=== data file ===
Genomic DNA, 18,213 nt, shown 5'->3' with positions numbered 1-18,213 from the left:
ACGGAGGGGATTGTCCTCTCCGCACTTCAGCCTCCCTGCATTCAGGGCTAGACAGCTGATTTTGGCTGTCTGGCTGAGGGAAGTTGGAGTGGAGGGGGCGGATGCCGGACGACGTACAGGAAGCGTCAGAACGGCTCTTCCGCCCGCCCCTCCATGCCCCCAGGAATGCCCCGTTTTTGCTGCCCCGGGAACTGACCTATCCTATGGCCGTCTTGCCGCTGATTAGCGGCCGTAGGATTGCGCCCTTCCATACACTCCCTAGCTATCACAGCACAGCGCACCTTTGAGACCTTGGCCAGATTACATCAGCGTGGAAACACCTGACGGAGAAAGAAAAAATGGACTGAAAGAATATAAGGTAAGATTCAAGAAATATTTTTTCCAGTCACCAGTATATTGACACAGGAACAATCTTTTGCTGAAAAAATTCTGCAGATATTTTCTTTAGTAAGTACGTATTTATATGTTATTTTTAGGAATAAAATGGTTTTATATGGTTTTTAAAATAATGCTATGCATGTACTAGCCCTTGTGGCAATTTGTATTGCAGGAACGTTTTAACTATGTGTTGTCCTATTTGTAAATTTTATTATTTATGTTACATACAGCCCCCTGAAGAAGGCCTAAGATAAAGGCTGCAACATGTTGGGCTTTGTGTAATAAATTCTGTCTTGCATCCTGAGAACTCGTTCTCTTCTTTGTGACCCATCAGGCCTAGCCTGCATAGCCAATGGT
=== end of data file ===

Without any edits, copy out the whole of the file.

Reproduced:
Genomic DNA, 18,213 nt, shown 5'->3' with positions numbered 1-18,213 from the left:
ACGGAGGGGATTGTCCTCTCCGCACTTCAGCCTCCCTGCATTCAGGGCTAGACAGCTGATTTTGGCTGTCTGGCTGAGGGAAGTTGGAGTGGAGGGGGCGGATGCCGGACGACGTACAGGAAGCGTCAGAACGGCTCTTCCGCCCGCCCCTCCATGCCCCCAGGAATGCCCCGTTTTTGCTGCCCCGGGAACTGACCTATCCTATGGCCGTCTTGCCGCTGATTAGCGGCCGTAGGATTGCGCCCTTCCATACACTCCCTAGCTATCACAGCACAGCGCACCTTTGAGACCTTGGCCAGATTACATCAGCGTGGAAACACCTGACGGAGAAAGAAAAAATGGACTGAAAGAATATAAGGTAAGATTCAAGAAATATTTTTTCCAGTCACCAGTATATTGACACAGGAACAATCTTTTGCTGAAAAAATTCTGCAGATATTTTCTTTAGTAAGTACGTATTTATATGTTATTTTTAGGAATAAAATGGTTTTATATGGTTTTTAAAATAATGCTATGCATGTACTAGCCCTTGTGGCAATTTGTATTGCAGGAACGTTTTAACTATGTGTTGTCCTATTTGTAAATTTTATTATTTATGTTACATACAGCCCCCTGAAGAAGGCCTAAGATAAAGGCTGCAACATGTTGGGCTTTGTGTAATAAATTCTGTCTTGCATCCTGAGAACTCGTTCTCTTCTTTGTGACCCATCAGGCCTAGCCTGCATAGCCAATGGT